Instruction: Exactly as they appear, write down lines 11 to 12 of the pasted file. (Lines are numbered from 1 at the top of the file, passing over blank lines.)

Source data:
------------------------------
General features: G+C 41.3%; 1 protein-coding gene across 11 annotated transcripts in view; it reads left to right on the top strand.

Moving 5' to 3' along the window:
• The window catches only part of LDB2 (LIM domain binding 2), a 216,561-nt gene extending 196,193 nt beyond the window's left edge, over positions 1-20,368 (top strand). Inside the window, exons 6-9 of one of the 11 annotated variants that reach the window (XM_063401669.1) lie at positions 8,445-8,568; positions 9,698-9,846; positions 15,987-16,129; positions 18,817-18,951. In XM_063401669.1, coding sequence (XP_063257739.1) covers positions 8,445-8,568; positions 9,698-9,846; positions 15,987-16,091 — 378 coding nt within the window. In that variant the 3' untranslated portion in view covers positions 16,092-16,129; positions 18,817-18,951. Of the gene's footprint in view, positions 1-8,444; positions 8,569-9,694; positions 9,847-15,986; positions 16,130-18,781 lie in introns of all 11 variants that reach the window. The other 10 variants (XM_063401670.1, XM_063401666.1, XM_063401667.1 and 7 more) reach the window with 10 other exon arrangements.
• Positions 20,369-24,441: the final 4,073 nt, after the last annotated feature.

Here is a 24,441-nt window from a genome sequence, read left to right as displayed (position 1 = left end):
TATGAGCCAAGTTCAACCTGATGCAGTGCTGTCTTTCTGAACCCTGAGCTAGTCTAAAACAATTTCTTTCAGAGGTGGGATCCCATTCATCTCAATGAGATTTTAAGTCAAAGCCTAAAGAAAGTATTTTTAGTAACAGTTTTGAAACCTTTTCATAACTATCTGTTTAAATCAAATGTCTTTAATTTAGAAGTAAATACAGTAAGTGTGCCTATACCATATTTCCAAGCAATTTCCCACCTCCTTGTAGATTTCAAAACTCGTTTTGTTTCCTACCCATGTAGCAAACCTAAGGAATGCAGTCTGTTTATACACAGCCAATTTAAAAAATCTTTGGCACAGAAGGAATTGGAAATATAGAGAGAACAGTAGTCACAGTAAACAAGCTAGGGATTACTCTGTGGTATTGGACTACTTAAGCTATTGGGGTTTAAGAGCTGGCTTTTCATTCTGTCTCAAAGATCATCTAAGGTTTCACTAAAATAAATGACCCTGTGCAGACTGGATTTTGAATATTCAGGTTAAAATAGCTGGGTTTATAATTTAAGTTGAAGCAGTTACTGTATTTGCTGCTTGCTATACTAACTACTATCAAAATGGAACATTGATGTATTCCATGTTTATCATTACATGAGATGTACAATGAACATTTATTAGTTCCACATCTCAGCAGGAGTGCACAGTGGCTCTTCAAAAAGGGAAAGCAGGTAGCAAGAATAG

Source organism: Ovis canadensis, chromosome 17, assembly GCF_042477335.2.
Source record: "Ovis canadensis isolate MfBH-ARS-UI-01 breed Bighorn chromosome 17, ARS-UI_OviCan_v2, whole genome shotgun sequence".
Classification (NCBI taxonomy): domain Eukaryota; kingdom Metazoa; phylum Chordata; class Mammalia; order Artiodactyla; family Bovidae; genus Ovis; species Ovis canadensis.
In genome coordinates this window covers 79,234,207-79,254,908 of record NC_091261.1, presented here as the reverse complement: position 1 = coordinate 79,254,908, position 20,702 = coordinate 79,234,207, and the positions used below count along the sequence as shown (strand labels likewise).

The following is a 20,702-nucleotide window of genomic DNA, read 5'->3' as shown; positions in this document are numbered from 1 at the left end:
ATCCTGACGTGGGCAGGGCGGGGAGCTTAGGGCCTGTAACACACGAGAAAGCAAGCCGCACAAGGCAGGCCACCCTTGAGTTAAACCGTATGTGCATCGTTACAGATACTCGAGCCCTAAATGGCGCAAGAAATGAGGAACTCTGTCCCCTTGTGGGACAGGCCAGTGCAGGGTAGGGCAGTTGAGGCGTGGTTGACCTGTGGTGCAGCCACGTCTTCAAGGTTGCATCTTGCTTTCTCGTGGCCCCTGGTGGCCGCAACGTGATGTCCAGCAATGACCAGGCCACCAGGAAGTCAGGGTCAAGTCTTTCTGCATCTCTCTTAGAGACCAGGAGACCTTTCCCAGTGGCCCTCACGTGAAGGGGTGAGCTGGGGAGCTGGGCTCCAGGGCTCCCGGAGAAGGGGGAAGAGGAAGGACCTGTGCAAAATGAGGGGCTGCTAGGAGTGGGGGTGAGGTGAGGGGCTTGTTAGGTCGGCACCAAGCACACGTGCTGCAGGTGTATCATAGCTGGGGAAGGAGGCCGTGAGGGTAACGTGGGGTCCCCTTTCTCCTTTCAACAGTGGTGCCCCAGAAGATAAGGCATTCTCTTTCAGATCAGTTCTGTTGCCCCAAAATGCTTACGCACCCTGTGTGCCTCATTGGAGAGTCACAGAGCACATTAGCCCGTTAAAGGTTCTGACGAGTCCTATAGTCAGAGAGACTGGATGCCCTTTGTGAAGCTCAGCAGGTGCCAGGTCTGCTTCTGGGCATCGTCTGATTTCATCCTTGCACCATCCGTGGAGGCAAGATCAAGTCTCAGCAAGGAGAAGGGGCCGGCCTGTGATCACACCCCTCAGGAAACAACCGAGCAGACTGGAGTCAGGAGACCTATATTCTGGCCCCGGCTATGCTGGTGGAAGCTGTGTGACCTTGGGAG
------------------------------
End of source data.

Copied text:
The following is a 20,702-nucleotide window of genomic DNA, read 5'->3' as shown; positions in this document are numbered from 1 at the left end:
ATCCTGACGTGGGCAGGGCGGGGAGCTTAGGGCCTGTAACACACGAGAAAGCAAGCCGCACAAGGCAGGCCACCCTTGAGTTAAACCGTATGTGCATCGTTACAGATACTCGAGCCCTAAATGGCGCAAGAAATGAGGAACTCTGTCCCCTTGTGGGACAGGCCAGTGCAGGGTAGGGCAGTTGAGGCGTGGTTGACCTGTGGTGCAGCCACGTCTTCAAGGTTGCATCTTGCTTTCTCGTGGCCCCTGGTGGCCGCAACGTGATGTCCAGCAATGACCAGGCCACCAGGAAGTCAGGGTCAAGTCTTTCTGCATCTCTCTTAGAGACCAGGAGACCTTTCCCAGTGGCCCTCACGTGAAGGGGTGAGCTGGGGAGCTGGGCTCCAGGGCTCCCGGAGAAGGGGGAAGAGGAAGGACCTGTGCAAAATGAGGGGCTGCTAGGAGTGGGGGTGAGGTGAGGGGCTTGTTAGGTCGGCACCAAGCACACGTGCTGCAGGTGTATCATAGCTGGGGAAGGAGGCCGTGAGGGTAACGTGGGGTCCCCTTTCTCCTTTCAACAGTGGTGCCCCAGAAGATAAGGCATTCTCTTTCAGATCAGTTCTGTTGCCCCAAAATGCTTACGCACCCTGTGTGCCTCATTGGAGAGTCACAGAGCACATTAGCCCGTTAAAGGTTCTGACGAGTCCTATAGTCAGAGAGACTGGATGCCCTTTGTGAAGCTCAGCAGGTGCCAGGTCTGCTTCTGGGCATCGTCTGATTTCATCCTTGCACCATCCGTGGAGGCAAGATCAAGTCTCAGCAAGGAGAAGGGGCCGGCCTGTGATCACACCCCTCAGGAAACAACCGAGCAGACTGGAGTCAGGAGACCTATATTCTGGCCCCGGCTATGCTGGTGGAAGCTGTGTGACCTTGGGAG